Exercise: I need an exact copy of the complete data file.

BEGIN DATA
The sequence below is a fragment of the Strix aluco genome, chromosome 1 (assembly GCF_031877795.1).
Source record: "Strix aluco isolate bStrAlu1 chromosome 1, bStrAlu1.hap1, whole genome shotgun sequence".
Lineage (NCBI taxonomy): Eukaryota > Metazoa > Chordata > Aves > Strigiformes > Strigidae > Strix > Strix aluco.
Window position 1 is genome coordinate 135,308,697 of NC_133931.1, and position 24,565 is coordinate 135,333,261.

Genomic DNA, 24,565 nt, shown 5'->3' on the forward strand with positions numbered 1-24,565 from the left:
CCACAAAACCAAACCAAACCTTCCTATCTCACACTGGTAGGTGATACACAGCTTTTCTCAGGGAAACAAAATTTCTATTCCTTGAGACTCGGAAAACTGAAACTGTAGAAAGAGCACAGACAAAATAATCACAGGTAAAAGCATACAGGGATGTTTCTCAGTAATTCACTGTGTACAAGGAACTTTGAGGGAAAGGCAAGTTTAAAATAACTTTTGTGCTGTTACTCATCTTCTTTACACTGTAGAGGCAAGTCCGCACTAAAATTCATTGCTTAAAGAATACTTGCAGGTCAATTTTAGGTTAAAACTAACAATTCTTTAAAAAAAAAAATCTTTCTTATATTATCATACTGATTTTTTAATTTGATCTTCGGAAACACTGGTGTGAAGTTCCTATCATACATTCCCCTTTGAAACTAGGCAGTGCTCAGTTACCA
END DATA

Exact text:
The sequence below is a fragment of the Strix aluco genome, chromosome 1 (assembly GCF_031877795.1).
Source record: "Strix aluco isolate bStrAlu1 chromosome 1, bStrAlu1.hap1, whole genome shotgun sequence".
Lineage (NCBI taxonomy): Eukaryota > Metazoa > Chordata > Aves > Strigiformes > Strigidae > Strix > Strix aluco.
Window position 1 is genome coordinate 135,308,697 of NC_133931.1, and position 24,565 is coordinate 135,333,261.

Genomic DNA, 24,565 nt, shown 5'->3' on the forward strand with positions numbered 1-24,565 from the left:
CCACAAAACCAAACCAAACCTTCCTATCTCACACTGGTAGGTGATACACAGCTTTTCTCAGGGAAACAAAATTTCTATTCCTTGAGACTCGGAAAACTGAAACTGTAGAAAGAGCACAGACAAAATAATCACAGGTAAAAGCATACAGGGATGTTTCTCAGTAATTCACTGTGTACAAGGAACTTTGAGGGAAAGGCAAGTTTAAAATAACTTTTGTGCTGTTACTCATCTTCTTTACACTGTAGAGGCAAGTCCGCACTAAAATTCATTGCTTAAAGAATACTTGCAGGTCAATTTTAGGTTAAAACTAACAATTCTTTAAAAAAAAAAATCTTTCTTATATTATCATACTGATTTTTTAATTTGATCTTCGGAAACACTGGTGTGAAGTTCCTATCATACATTCCCCTTTGAAACTAGGCAGTGCTCAGTTACCA